A raft of new regulations around the world is changing how treasurers manage cash.

Author: Anita Hawser

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No matter where treasurers are situated in the world, they share similar concerns: mainly, gaining greater visibility and control over their cash to deploy it when and where they want or invest it for higher yields. Yet regional and local market variations in the regulatory landscape can impact treasurers’ ability to perform these fundamental tasks.

For example, treasurers in Europe leveraged the single currency to sweep excess cash balances into a single euro account. But their counterparts in Asia and Latin America have, historically, found it more difficult to set up centralized liquidity pools covering all markets in the region as a result of diverse regulatory approaches and capital controls.

One of the biggest changes in recent years has been the gradual opening up of the Chinese market. “China has gone from being a trapped cash market to one that can now be included in global liquidity and netting structures,” says Victor Penna, head of treasury solutions at Standard Chartered Bank.

Frankie Au, head of renminbi products at Standard Chartered, says the relaxation of regulations in China means excess renminbi in domestic cash pools can now be integrated or swept to a company’s offshore global liquidity pool. “It allows companies to bridge their onshore cash pool with their offshore cash pool,” he explains. Once the cross-border sweeping structure is in place, Au says, it can be used as a cross-border revolving intercompany lending conduit.

So far the cross-border sweeping relaxation applies only to companies that are registered in the Shanghai Free-Trade Zone. However, Au says it is likely to be replicated in other free-trade zones in the country. Corporates located outside the SFTZ can leverage the “pan-China, cross-border cash pool liquidity management scheme” to manage their surplus capital. But Au says doing so comes with a number of conditions. Given the limitations, Au advises companies that it may be better to wait for further easing expected in other free-trade zones.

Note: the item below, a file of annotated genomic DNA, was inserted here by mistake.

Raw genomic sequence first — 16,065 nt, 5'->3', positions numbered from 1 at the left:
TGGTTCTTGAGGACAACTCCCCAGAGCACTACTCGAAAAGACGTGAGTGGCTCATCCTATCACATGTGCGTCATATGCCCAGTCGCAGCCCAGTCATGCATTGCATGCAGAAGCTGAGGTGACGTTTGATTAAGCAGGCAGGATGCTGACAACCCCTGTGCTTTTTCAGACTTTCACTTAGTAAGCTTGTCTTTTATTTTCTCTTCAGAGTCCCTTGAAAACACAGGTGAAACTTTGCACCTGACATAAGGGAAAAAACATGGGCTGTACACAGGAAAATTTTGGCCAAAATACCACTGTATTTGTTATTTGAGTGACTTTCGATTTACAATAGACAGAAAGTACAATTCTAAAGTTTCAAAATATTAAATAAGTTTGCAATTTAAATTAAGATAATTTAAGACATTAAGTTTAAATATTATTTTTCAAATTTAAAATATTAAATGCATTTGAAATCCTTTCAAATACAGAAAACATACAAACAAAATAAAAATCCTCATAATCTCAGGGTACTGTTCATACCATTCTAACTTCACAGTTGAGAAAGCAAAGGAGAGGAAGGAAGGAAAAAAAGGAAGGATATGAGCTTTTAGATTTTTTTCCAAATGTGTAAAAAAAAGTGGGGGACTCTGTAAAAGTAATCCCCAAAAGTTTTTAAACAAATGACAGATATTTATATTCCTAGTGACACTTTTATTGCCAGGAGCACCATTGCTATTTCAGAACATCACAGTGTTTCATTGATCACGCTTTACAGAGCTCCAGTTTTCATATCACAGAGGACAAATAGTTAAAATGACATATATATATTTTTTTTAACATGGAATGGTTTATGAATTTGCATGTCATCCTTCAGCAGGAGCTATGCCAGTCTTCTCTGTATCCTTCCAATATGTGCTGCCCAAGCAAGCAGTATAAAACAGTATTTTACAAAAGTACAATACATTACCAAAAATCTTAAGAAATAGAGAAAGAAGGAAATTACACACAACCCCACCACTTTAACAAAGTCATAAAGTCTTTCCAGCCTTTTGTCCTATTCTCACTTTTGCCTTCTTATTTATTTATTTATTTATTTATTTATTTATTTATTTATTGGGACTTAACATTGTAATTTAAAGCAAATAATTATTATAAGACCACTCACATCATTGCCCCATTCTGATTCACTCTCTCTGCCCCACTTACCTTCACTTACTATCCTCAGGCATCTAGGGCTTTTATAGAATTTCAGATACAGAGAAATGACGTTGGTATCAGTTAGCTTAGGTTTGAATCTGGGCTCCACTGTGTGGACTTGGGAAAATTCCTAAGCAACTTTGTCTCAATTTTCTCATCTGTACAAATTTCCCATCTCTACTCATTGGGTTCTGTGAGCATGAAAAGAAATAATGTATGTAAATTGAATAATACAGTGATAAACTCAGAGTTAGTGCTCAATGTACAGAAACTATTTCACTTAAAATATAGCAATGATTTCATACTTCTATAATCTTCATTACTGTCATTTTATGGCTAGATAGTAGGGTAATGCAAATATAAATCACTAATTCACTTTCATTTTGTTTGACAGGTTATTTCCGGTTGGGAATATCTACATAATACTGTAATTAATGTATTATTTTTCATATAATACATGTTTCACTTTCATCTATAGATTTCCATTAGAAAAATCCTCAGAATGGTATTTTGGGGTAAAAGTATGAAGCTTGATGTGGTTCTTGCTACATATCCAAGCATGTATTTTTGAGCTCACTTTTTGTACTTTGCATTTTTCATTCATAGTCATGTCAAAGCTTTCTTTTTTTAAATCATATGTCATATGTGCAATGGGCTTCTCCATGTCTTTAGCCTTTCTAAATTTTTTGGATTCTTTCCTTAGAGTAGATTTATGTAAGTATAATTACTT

Penna also points to regulatory efforts in Malaysia and Thailand, which are vying to supplant Singapore as a favored location for regional treasury centers. “There has been liberalization around cross-border transactions for treasury centers based in Thailand,” he says. “Malaysia has made various moves to attract more treasury business as it wants large domestic players to set up treasury centers in their home market.”


Like Asia, Latin America has also historically presented numerous challenges for multinational corporations when it comes to managing excess cash and liquidity. But J.P. Cuevas, head of global transaction services for Latin America and the Caribbean at Bank of America Merrill Lynch, says key markets are now trying to manage more carefully the wave of dollars that has flooded into the region over the past few years.

“Governments have created some restrictions to keep a check on balances,” he says. “I’ve just come back from Colombia, and they still have restrictions that prohibit pooling and netting. Peru is the same thing…. Pooling and netting in some countries remains problematic, and I don’t see any change in the short term.”

Jim Volkwein, Deutsche Bank’s head of trade finance and cash management corporates, Americas, says Argentina remains a challenge in terms of moving cash out of the country because of the uncertain political landscape, with elections scheduled for October.


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